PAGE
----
The Just Transition Fund will only finance activities that are directly related to its specific objective and that contribute to the implementation of the territorial just transition plans. It will support workers, companies, and regional authorities, encouraging investments that facilitate the transition. The activities supported are restricted to a) productive investments in SMEs (including start-ups) that lead to economic diversification and reconversion, b) investments in the creation of new firms, including support for business incubators and consulting services, c) investments in research and innovation activities that foster the transfer of advanced technologies, d) investments in the deployment of technology and infrastructure for affordable clean energy, as well as in greenhouse gas emissions reduction, energy efficiency, and renewable energy, e) investments in digitalisation and digital connectivity, f) investments in regeneration and decontamination of sites, land restoration, and repurposing projects, g) investments that enhance the circular economy, including those that promote waste prevention, reduction, resource efficiency, reuse, repair and recycling, h) upskilling and reskilling of workers, i) job-search assistance to jobseekers, j) active inclusion of jobseekers, and k) technical assistance. The fund may also support investments in enterprises other than SMEs, and investments aimed at reducing greenhouse gas emissions resulting from activities listed in Annex I to Directive 2003/87/EC (EU emissions trading system – ETS), as long as they have been approved in the territorial just transition plans and are necessary for the implementation of those plans.
TERRITORIAL JUST TRANSITION PLANS
The support from the Just Transition Fund will be based on the territorial just transition plans and programmed under one or more priorities, either in programmes supported also from the ERDF, the ESF+ or the Cohesion Fund or in a dedicated Just Transition Fund programme. Territorial just transition plans will be prepared by the Member States, together with the authorities of the territories concerned and the relevant partners specified in article 6 of the new CPR. The selection of territories should be made on the basis of the economic and social impacts of the transition, especially with regard to employment in the fossil fuel sector and the transformation needs of industries with the highest greenhouse gas intensity. One or more territorial just transition plans can cover one or more affected territories – NUTS 3 level regions or parts thereof. The territorial just transition plans must describe the transition process at national level and aim towards a climate-neutral economy, including a timeline of key steps consistent with the National Energy and Climate Plans. The territorial just transition plans will be part of the programmes and will be adopted by the same Commission decision as the programme.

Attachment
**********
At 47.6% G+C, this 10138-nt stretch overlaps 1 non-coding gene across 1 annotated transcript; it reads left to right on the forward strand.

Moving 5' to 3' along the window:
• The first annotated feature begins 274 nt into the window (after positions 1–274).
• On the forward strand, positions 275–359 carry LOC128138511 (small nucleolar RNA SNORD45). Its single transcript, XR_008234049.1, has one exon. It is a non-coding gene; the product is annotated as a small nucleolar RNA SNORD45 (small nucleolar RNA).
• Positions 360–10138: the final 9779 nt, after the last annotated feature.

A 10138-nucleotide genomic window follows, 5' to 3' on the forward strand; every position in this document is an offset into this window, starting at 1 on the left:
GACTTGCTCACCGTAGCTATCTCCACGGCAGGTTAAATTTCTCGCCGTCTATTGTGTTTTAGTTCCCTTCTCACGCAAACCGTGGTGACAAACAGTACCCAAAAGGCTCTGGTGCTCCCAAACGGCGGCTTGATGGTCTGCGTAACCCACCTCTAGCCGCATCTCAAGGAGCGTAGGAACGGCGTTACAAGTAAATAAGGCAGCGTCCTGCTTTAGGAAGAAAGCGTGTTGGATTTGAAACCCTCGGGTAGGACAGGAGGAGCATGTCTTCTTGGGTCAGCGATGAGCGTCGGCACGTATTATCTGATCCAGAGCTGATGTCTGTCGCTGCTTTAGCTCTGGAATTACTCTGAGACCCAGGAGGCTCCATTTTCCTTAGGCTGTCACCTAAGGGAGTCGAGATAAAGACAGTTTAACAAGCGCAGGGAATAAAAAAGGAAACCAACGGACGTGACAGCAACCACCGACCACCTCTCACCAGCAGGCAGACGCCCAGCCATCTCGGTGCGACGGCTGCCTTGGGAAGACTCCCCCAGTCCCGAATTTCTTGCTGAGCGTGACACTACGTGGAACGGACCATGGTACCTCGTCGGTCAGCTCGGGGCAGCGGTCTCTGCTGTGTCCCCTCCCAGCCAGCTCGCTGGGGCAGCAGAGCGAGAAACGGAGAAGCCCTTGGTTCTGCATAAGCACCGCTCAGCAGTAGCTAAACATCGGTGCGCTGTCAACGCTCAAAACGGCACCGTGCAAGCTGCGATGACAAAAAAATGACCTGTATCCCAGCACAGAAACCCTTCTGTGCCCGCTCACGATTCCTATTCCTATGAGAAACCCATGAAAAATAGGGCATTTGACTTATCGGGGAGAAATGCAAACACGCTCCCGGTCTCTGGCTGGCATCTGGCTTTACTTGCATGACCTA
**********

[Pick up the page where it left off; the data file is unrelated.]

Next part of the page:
The Just Transition Fund will provide support to all EU Member States, while concentrating on those territories and regions where the magnitude of the climate transition is larger. The allocation method is based on objective and clear criteria.
As the JTF should contribute to mitigate the socio-economic impact in the regions and sectors most affected by the transition due to their reliance on fossil fuels or energy intensive industries, the criteria reflect the relevant economic and social indicators of the Member States and regions concerned:
- Greenhouse gas emissions of industrial facilities in regions where the carbon intensity of those emissions exceeds the EU average.
- The level of employment in the mining of coal and lignite.
- The level of employment in industry in the regions referred to under point 1.
- The production of peat.
- Production of oil shale.
The economic criteria (GHG emissions, production of peat, production of oil shale) and the social ones (employment in coal and carbon intensive regions) weigh 50% each in the calculations.
In order to ensure an appropriate concentration of resources on the least developed Member States, GNI per capita is also factored in. The national shares of the allocation are increased or decreased to reflect the difference between the national GNI per capita and the average EU GNI per capita.
Secondly, an upper limit is introduced to prevent any single Member State receiving an excessive share of the JTF resources and ensure a fairer and balanced distribution between Member States. The upper limit fixed at €2 billion.
Thirdly, a minimum level of aid intensity is set so that each Member State receives an allocation allowing the support of meaningful actions. The minimum aid intensity is set at €6 per inhabitant.
This allocation method helps ensure that the distribution of funds is sufficiently concentrated on Member States where the challenges are most important, while offering a meaningful support to all Member States. Notably, the Member States with a GNI/head lower than 90% of the EU average would receive about two thirds of the JTF funding.